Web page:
So far, I’ve been able to jump into another project before my bench time is done and I’m out the door, but it’s been very close at times. Do you have any special tips for an older worker like me who is always walking the employment cliff praying he doesn’t fall into the unemployment abyss?

Nick Corcodilos: You’re nervous because each time a project ends, there’s no certainty that you will get another assignment. That’s understandable, but keep in mind that people in virtually any kind of work worry about the same thing. People in regular jobs know their jobs could be eliminated altogether. Consultants like you worry that the job they’re on may be the last. Self-employed people and business owners worry they may lose their customers.

I encourage you to step back and look at the company you work for. Information technology (IT) consulting firms like yours provide project-based workers like you to their clients. When a project ends, it’s up to the consulting firm to find another project for you. That’s their job. Your job is to make the client so happy with your work that your firm has good references to use when it pursues another project for you. What I’m saying is, your future depends on how good your firm’s reputation is. That’s what you should be thinking about — how good is your own firm?

So far, it sounds like your firm is doing a pretty good job of keeping you busy. If you’re worried, go talk to your management. Ask them to share their business projections. Explain that you want to make clients so happy with your work that they will give the firm more business. Find out what else you can do to help promote the business, which in turn may give you a bit more job security.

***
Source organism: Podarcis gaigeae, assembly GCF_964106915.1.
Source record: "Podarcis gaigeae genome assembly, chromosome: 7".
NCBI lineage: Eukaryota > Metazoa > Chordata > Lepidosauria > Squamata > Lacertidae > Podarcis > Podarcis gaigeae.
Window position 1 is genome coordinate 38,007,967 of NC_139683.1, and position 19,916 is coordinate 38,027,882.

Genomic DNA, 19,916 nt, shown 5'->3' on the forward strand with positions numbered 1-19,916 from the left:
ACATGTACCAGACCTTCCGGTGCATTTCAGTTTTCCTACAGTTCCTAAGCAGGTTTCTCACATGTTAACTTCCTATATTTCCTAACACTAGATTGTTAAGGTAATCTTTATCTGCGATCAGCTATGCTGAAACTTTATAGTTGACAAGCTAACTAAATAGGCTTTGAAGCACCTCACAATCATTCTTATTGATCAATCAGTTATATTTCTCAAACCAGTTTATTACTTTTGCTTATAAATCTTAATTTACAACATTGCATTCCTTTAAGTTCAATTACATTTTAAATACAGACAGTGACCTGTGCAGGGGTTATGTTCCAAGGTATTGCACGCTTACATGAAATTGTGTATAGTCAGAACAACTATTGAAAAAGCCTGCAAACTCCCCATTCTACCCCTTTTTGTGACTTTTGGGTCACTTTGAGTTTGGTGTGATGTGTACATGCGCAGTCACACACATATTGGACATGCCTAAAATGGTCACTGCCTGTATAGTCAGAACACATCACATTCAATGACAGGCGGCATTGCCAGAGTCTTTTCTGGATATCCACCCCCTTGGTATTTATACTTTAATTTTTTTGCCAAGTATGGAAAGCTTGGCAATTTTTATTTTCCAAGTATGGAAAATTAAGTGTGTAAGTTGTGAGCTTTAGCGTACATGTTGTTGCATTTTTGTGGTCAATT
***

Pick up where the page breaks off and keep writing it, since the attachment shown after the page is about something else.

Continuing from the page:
Ask what challenges the firm faces, and consider how you can help. Get information that will either help you relax a bit, or lead you to start looking for another employer.

If your management makes you feel positive about the future, make it clear to your bosses that you view yourself as a partner in the business. They’re more likely to be candid with you about the firm’s future prospects, and they may encourage you to help with new business development.

Either way, you’ll be able to judge whether you should keep the faith and do your job, or start looking for another IT firm to work for. Keep in mind that most people in any kind of job have the same feelings and concerns you do. But the more you know what management is thinking, the better you’ll be able to plan your own future.

This article may help you reassess your attitude about how you fit into this business: “Journeyman Or Partner?

Michael: Nick, my one-man professional services business has gone bust after many years. Obviously, people eventually recover from such things but my immediate practical problem is, I have to look for work in the IT field. I feel I have no way to prove current IT skills to an employer, I have no references, and, most of all, I don’t know how to explain on a resume what I’ve been doing all these years.

Nick Corcodilos: As I suggested to Kyle Mox in my advice above, the best way to get to employers is to meet them where they hang out. The method I outlined can work for you, too. Start by finding some IT-related professional and training events, then join and attend. There’s a good chance you’ll meet your next boss and coworkers.